Winter is no reason to relegate your hiking boots to the back of the closet to wait for spring. Yes the days are shorter, but the biting bugs are fewer! Even a brisk 20 minute hike can have a dramatic impact on your physical and mental health. So layer up and get out to enjoy the subtle beauty of winter. Not sure where to start? Our team has chimed in with their favorite hikes for the season.
We wish everyone a safe winter of adventures, so please remember that hunters wear orange, and so should you!
Reed Run Nature Preserve
Faith DeJong, Development & Annual Fund Coordinator
The place I like to hike most in the winter is Reed Run. With the leaves gone and brush at a minimum you can really get a good feel for the variety of terrain there – meadows, wooded glens, streams. I have some good memories of hikes there. Once, up by the stone wall, about five or six deer crossed the path ten feet in front of me. I’ve spotted birds of prey, heard geese on the wing, seen snake skins, feathers and nests. It’s a beautiful, peaceful place, especially in the winter, to stop, listen, smell, and observe.
Turkey Hill Nature Preserve & Trail
Steve Mohr Jr, Preserves Manager
The Turkey Hill trail is a wonderful hike in the cold winter months. The trail is steep in wooded areas and open for sunshine where it cuts through meadows, both of which are good for staying warm during your hike. Seasonally-bared trees along the wooded trail sections allow for beautiful views over the Susquehanna River.
Conestoga Trail via Fox Hollow Nature Preserve
Fritz Schroeder, Director of Marketing and Development
This hike is on the Conestoga Trail along the Pequea Creek directly adjacent to state game lands and the newly acquired Fox Hollow Nature Preserve. It is a flat well maintained trail that is perfect for all ages with stunning views of the creek from start to finish.
Conestoga Trail via Reed Run & House Rock
Brandon Tennis, Director of Stewardship
A section of the Conestoga Trail that connects Reed Run and House Rock Nature Preserves may be the most challenging hike in Lancaster County and, during the winter, one of the most rewarding with its grand views of the Susquehanna River. And with the addition of parking at House Rock Nature Preserve to be complete by February 2020, House Rock Overlook will be much more accessible since the preserve was acquired in 2006. Train up before you go and plan ahead with snacks, water, first aid, a map, and plenty of daylight.
Bellaire Woods Nature Preserve
Eric Roper, Forester
Bellaire Woods would be my pick for a winter hike if you’re looking for some solitude. The trail doesn’t get much love and is beautiful with snow on the ground and in the trees.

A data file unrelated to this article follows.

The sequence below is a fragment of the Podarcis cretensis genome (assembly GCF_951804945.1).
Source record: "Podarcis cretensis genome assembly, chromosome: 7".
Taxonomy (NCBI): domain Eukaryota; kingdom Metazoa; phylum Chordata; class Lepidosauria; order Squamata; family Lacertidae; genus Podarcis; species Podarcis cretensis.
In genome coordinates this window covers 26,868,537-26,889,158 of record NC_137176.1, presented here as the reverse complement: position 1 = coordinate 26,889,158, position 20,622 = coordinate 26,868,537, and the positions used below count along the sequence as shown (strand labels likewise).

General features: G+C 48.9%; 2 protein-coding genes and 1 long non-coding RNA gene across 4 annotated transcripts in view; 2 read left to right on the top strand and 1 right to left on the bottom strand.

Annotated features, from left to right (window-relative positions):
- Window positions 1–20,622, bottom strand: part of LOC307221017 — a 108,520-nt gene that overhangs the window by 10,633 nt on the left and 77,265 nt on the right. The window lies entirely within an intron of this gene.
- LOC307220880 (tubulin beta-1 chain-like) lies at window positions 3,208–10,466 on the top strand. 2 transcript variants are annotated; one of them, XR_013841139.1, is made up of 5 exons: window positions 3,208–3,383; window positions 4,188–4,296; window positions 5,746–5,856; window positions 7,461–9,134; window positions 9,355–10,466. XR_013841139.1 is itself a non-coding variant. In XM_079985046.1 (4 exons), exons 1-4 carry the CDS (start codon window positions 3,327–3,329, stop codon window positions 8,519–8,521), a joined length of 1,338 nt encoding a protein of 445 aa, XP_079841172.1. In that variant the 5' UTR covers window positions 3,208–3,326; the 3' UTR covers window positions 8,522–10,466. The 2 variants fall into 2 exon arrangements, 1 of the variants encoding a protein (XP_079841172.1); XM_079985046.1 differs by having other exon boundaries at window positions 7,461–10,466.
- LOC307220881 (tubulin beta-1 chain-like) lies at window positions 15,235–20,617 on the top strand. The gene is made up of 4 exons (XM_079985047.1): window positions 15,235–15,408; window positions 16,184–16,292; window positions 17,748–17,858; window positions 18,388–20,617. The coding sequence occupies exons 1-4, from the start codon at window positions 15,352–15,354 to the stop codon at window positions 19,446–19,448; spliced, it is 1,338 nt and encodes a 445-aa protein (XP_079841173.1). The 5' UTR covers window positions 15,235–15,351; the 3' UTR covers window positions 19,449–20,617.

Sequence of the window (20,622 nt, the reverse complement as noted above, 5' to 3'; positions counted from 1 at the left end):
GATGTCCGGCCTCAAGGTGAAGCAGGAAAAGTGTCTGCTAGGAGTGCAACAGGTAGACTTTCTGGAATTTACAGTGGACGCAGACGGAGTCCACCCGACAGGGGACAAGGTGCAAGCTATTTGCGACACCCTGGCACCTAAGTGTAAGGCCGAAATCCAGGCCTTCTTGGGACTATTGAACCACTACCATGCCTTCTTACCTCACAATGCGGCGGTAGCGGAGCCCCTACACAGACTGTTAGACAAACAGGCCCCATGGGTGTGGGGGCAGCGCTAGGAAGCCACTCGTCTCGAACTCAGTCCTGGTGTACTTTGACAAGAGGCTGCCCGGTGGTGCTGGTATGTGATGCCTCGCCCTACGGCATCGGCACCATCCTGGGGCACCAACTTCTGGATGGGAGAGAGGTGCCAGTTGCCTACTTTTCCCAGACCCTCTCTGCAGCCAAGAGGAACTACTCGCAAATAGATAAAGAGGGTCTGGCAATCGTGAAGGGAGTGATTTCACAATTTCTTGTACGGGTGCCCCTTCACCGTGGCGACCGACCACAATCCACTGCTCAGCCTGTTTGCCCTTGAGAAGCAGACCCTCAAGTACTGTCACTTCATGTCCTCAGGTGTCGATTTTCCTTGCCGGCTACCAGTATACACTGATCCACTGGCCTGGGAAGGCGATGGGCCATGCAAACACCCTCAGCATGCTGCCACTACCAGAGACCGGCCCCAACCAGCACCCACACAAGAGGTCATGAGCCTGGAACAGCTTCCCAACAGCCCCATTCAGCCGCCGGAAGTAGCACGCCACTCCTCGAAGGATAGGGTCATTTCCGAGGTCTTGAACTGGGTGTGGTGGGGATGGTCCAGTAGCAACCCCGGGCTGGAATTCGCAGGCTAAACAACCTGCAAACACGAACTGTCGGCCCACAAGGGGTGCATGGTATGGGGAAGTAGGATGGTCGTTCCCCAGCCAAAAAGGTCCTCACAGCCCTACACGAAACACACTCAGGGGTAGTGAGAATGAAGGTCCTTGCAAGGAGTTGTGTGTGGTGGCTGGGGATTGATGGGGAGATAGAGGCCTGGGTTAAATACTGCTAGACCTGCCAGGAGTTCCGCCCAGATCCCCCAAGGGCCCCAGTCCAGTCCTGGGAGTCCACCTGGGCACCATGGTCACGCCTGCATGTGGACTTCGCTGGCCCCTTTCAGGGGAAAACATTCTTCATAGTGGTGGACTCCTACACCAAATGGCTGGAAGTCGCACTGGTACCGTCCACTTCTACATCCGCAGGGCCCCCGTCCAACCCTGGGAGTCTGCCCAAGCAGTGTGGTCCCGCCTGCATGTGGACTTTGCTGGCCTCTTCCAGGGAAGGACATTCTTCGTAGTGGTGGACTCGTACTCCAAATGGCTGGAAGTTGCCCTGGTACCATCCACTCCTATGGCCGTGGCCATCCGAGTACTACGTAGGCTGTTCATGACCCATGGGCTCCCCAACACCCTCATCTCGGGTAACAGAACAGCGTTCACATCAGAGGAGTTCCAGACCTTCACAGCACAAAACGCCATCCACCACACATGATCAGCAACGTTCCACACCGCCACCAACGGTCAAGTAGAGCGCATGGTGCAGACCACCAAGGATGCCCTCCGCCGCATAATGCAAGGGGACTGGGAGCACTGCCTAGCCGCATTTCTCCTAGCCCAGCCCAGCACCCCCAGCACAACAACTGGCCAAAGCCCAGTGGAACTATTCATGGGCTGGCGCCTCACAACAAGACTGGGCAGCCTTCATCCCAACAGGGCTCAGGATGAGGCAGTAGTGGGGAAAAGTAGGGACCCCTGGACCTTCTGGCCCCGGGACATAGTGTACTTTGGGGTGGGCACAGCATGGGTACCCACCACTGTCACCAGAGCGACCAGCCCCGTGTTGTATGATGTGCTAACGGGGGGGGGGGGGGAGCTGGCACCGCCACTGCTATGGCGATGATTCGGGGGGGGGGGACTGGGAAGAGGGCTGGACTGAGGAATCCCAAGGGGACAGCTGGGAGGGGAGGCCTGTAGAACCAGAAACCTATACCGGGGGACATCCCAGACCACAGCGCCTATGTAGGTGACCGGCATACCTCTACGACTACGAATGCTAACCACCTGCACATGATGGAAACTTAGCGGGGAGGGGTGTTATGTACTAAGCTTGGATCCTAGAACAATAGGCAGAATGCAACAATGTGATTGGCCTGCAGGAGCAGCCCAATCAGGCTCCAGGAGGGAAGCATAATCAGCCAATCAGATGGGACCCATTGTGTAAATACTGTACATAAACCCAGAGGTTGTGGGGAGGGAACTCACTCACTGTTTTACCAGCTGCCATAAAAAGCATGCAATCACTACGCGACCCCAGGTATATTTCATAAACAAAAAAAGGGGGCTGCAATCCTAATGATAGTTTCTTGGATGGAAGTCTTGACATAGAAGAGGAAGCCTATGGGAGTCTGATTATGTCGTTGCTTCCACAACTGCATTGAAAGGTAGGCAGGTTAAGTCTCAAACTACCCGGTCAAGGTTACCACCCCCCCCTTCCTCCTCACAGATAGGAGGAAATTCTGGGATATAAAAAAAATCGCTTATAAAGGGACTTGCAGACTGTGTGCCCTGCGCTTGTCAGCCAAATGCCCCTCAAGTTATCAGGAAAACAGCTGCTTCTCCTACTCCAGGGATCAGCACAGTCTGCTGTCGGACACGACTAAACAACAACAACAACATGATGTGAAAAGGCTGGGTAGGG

Kellys Run Nature Preserve
Kelly Snavely, Community Relations Specialist
Kellys Run is simply magical in the winter–icicles dangle off moss covered rocks, the vibrancy of lichen among the subtle grays of the season, and the trickling, gurgling, sometimes roaring companionship of the stream as you hike down towards the Susquehanna River. Cold wet feet from a few stream crossings are soon warmed on your climb up the old gated road and trail to the field. Yellow berries pop brightly against the winter sky and lingering milk weed seeds wave in the wind as you hike the last stretch back to your car.
Climbers Run Nature Center
Beth Hacker, Office Manager & Executive Support
I love to hike with my dogs at Climbers Run in the winter. Despite less bugs to irritate them, there are plenty of opportunities for trouble as they pull me along on their leashes by running through the creek or flushing bunnies and squirrels out from bushes. The few birds remaining for the cold season can be heard with such clarity and they’re easy to spot – nothing like seeing a bright red cardinal against a moody grey sky.
Wilton Meadows Nature Preserve
Phil Wenger, President
A great winter hike is the Mason-Dixon Trail from High Point County Park to the John Wright Restaurant which traverses our Wilton Meadows Nature Preserve. Grab a friend and park one car at the restaurant (where you can warm up at the end of your hike with a well earned meal) and take the other up to High Point for your gradual downhill walk.
Welsh Mountain Nature Preserve
Kate Gonick, Director of Land Protection & In-House Counsel
Welsh Mountain is the best place to go right after we get a snow fall if you’re a cross country skier. Our largest preserve has multiple looping trails, including a universally accessible trail. With the leaves down, the westward view of the county from the Overlook Trail is well-worth the extra time to check out.